One issue that Mariam’s family has encountered is having their two girls attend different schools. Due to lack of space, the school close to their home was not able to accommodate both girls, so Mariam has to travel to two different locations every day. She also has to juggle two different school activities calendars, which can be too much at times. Mariam believes that schools should know which children come from the same family, so they can plan to place accordingly.

  6. How do you engage with the programs or services?

    Mariam is part of the Parent Advisory Council for the Glenbard Early Childhood Collaborative. She had a chance to join through participation in GPAT, where parents were being asked for feedback on various topics. She has enjoyed her work with the Council, especially in these difficult COVID times.

    In sharing her experiences with the parents of other young children, Mariam has sensed some resistance. As a result, part of her work with the Advisory Councils has centered around increasing parent participation in GPAT.

  7. How has participating in GPAT benefited your children and family?

    Participating in GPAT was a positive experience for the whole family. It provided enriching early learning experiences, while giving helpful parenting advice. Beyond that, however, Mariam found amazing support and guidance from her home visitor. She was a source of information and resources, but most importantly, she gave Mariam space to talk and vent.

  8. What could agencies do to make accessing programs and services easier for families?

    The most important thing they can do is build trust. Parents listen to trusted sources (parents who have participated in programs, doctors, school personnel, etc.) in trusted spaces like schools, public libraries, and community centers. If information or outreach does not come from a trusted source, parents are not likely to join.


Explore the different race, ethnicity and origin categories used in the U.S. decennial census, from the first one in 1790 to the latest count in 2020. The category names often changed in a reflection of current politics, science and public attitudes. Understanding how people have been categorized provides historical knowledge that helps us understand how we got to the racial and ethnic categories we have now. Pew Research Center has created a timeline available here, that can be downloaded as PDF here.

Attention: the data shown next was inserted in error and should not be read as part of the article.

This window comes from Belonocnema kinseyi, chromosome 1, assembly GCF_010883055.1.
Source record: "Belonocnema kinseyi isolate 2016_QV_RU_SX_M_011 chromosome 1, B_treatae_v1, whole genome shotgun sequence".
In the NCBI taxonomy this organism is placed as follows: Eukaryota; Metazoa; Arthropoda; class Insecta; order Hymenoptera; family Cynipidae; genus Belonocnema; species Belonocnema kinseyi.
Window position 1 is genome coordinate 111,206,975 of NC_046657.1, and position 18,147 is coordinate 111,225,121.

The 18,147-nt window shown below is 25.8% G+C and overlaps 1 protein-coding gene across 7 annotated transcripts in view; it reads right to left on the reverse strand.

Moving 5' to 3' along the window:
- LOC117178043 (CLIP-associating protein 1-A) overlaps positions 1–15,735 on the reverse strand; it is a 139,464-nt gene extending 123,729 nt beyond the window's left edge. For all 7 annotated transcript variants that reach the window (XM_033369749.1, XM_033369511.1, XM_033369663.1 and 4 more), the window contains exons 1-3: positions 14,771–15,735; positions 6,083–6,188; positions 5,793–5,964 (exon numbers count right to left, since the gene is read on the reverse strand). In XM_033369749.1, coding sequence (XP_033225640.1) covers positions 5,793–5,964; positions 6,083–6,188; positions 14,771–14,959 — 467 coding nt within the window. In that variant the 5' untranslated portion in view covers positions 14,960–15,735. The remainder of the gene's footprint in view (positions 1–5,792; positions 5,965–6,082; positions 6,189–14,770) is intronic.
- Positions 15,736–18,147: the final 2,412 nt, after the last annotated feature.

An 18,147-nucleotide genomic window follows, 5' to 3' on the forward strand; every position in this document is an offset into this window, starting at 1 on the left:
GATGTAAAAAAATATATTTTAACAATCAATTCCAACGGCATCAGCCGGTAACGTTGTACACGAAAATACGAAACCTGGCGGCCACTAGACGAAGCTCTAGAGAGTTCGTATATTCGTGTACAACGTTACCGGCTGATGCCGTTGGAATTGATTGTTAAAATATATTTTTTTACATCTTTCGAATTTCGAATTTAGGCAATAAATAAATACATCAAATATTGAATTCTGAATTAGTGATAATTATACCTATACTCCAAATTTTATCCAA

How to Bend Reality with adrienne maree brown

Everything humanity has ever created – the good and the bad – started with imagination. But what if we could harness the power of imagination to build a truly just future for Black people? The podcast Black History Year produced by PushBlack spoke with adrienne maree brown, an author and activist behind many books, including “Octavia’s Brood” and “Emergent Strategy,” that explore visionary ways to build a joyful, liberated future for Black people using nature, science fiction, pleasure, and afrofuturism as jumping off points.

Training and Events

Equity from the Start: Taking Action, Shifting Power | June 7 – 8, 2022

The annual Partner Plan Act conference will take place virtually from June 7- 8, 2022. The theme of this year’s virtual conference is Equity from the Start: Taking Action, Shifting Power. Over the past few years, we have explored why we should center race in community systems development conversations and last year, we reimagined what the system could look like. This year, we hope to show how we can shift power in our sector to the on-the-ground providers, community members, and parents, especially those who have been historically left out of these conversations.

For the first time, this conference will be fully translated into Spanish with the hope that we have a broader reach than ever before. And as always, this conference is FREE to attend and provides Gateways credits and ISBE CPDU’s. Help us spread the word by reaching out to Kristina Rogers (, so she can provide you with a marketing toolkit.

For the first time, this conference will be fully translated into Spanish with the hope that we have a broader reach than ever before. And as always, this conference is FREE to attend and provides Gateways credits and ISBE CPDU’s. Help us spread the word by reaching out to Kristina Rogers (, so she can provide you with a marketing toolkit.